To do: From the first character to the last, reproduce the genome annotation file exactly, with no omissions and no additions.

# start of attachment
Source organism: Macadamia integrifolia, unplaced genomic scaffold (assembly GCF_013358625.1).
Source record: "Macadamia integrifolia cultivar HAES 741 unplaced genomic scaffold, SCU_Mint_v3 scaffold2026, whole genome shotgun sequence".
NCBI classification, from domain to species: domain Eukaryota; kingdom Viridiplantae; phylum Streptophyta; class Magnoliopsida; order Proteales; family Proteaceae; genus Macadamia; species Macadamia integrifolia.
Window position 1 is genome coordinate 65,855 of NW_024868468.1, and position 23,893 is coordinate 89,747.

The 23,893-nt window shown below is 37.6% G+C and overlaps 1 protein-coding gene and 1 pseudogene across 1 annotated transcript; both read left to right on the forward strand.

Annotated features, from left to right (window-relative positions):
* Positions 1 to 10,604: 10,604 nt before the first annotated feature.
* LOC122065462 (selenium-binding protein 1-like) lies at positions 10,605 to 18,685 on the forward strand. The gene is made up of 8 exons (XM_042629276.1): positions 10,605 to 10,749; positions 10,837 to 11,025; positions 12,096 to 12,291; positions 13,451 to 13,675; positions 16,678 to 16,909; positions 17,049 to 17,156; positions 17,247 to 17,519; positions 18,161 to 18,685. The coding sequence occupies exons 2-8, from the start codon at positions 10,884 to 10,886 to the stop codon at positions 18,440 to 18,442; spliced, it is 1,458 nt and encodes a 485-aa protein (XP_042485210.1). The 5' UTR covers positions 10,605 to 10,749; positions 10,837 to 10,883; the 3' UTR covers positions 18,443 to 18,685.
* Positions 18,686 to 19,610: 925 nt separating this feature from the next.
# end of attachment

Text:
Source organism: Macadamia integrifolia, unplaced genomic scaffold (assembly GCF_013358625.1).
Source record: "Macadamia integrifolia cultivar HAES 741 unplaced genomic scaffold, SCU_Mint_v3 scaffold2026, whole genome shotgun sequence".
NCBI classification, from domain to species: domain Eukaryota; kingdom Viridiplantae; phylum Streptophyta; class Magnoliopsida; order Proteales; family Proteaceae; genus Macadamia; species Macadamia integrifolia.
Window position 1 is genome coordinate 65,855 of NW_024868468.1, and position 23,893 is coordinate 89,747.

The 23,893-nt window shown below is 37.6% G+C and overlaps 1 protein-coding gene and 1 pseudogene across 1 annotated transcript; both read left to right on the forward strand.

Annotated features, from left to right (window-relative positions):
* Positions 1 to 10,604: 10,604 nt before the first annotated feature.
* LOC122065462 (selenium-binding protein 1-like) lies at positions 10,605 to 18,685 on the forward strand. The gene is made up of 8 exons (XM_042629276.1): positions 10,605 to 10,749; positions 10,837 to 11,025; positions 12,096 to 12,291; positions 13,451 to 13,675; positions 16,678 to 16,909; positions 17,049 to 17,156; positions 17,247 to 17,519; positions 18,161 to 18,685. The coding sequence occupies exons 2-8, from the start codon at positions 10,884 to 10,886 to the stop codon at positions 18,440 to 18,442; spliced, it is 1,458 nt and encodes a 485-aa protein (XP_042485210.1). The 5' UTR covers positions 10,605 to 10,749; positions 10,837 to 10,883; the 3' UTR covers positions 18,443 to 18,685.
* Positions 18,686 to 19,610: 925 nt separating this feature from the next.